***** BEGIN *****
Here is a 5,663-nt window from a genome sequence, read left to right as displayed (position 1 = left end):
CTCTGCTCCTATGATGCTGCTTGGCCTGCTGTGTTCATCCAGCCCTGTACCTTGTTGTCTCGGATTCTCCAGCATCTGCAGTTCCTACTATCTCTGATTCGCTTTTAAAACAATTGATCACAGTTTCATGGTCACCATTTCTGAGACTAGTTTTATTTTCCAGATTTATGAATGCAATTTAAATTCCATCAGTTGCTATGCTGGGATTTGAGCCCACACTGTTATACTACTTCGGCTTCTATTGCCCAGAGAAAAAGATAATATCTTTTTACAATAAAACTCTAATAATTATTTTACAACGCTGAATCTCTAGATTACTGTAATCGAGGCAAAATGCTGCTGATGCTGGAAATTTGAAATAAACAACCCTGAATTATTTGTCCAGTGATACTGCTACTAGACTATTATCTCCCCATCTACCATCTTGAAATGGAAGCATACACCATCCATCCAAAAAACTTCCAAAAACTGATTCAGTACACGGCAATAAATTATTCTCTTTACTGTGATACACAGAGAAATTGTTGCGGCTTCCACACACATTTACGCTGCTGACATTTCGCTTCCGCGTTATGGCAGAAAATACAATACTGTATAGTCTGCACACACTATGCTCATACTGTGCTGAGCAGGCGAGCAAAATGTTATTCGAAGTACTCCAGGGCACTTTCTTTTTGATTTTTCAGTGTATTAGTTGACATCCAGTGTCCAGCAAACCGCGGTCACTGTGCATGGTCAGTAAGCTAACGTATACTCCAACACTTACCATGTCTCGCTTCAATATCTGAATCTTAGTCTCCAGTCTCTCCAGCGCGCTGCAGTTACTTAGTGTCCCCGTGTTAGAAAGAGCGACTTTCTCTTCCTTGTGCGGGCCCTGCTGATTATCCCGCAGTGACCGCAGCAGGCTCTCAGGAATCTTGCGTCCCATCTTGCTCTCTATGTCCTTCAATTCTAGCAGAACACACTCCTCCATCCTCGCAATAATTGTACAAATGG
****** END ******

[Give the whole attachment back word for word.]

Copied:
Here is a 5,663-nt window from a genome sequence, read left to right as displayed (position 1 = left end):
CTCTGCTCCTATGATGCTGCTTGGCCTGCTGTGTTCATCCAGCCCTGTACCTTGTTGTCTCGGATTCTCCAGCATCTGCAGTTCCTACTATCTCTGATTCGCTTTTAAAACAATTGATCACAGTTTCATGGTCACCATTTCTGAGACTAGTTTTATTTTCCAGATTTATGAATGCAATTTAAATTCCATCAGTTGCTATGCTGGGATTTGAGCCCACACTGTTATACTACTTCGGCTTCTATTGCCCAGAGAAAAAGATAATATCTTTTTACAATAAAACTCTAATAATTATTTTACAACGCTGAATCTCTAGATTACTGTAATCGAGGCAAAATGCTGCTGATGCTGGAAATTTGAAATAAACAACCCTGAATTATTTGTCCAGTGATACTGCTACTAGACTATTATCTCCCCATCTACCATCTTGAAATGGAAGCATACACCATCCATCCAAAAAACTTCCAAAAACTGATTCAGTACACGGCAATAAATTATTCTCTTTACTGTGATACACAGAGAAATTGTTGCGGCTTCCACACACATTTACGCTGCTGACATTTCGCTTCCGCGTTATGGCAGAAAATACAATACTGTATAGTCTGCACACACTATGCTCATACTGTGCTGAGCAGGCGAGCAAAATGTTATTCGAAGTACTCCAGGGCACTTTCTTTTTGATTTTTCAGTGTATTAGTTGACATCCAGTGTCCAGCAAACCGCGGTCACTGTGCATGGTCAGTAAGCTAACGTATACTCCAACACTTACCATGTCTCGCTTCAATATCTGAATCTTAGTCTCCAGTCTCTCCAGCGCGCTGCAGTTACTTAGTGTCCCCGTGTTAGAAAGAGCGACTTTCTCTTCCTTGTGCGGGCCCTGCTGATTATCCCGCAGTGACCGCAGCAGGCTCTCAGGAATCTTGCGTCCCATCTTGCTCTCTATGTCCTTCAATTCTAGCAGAACACACTCCTCCATCCTCGCAATAATTGTACAAATGG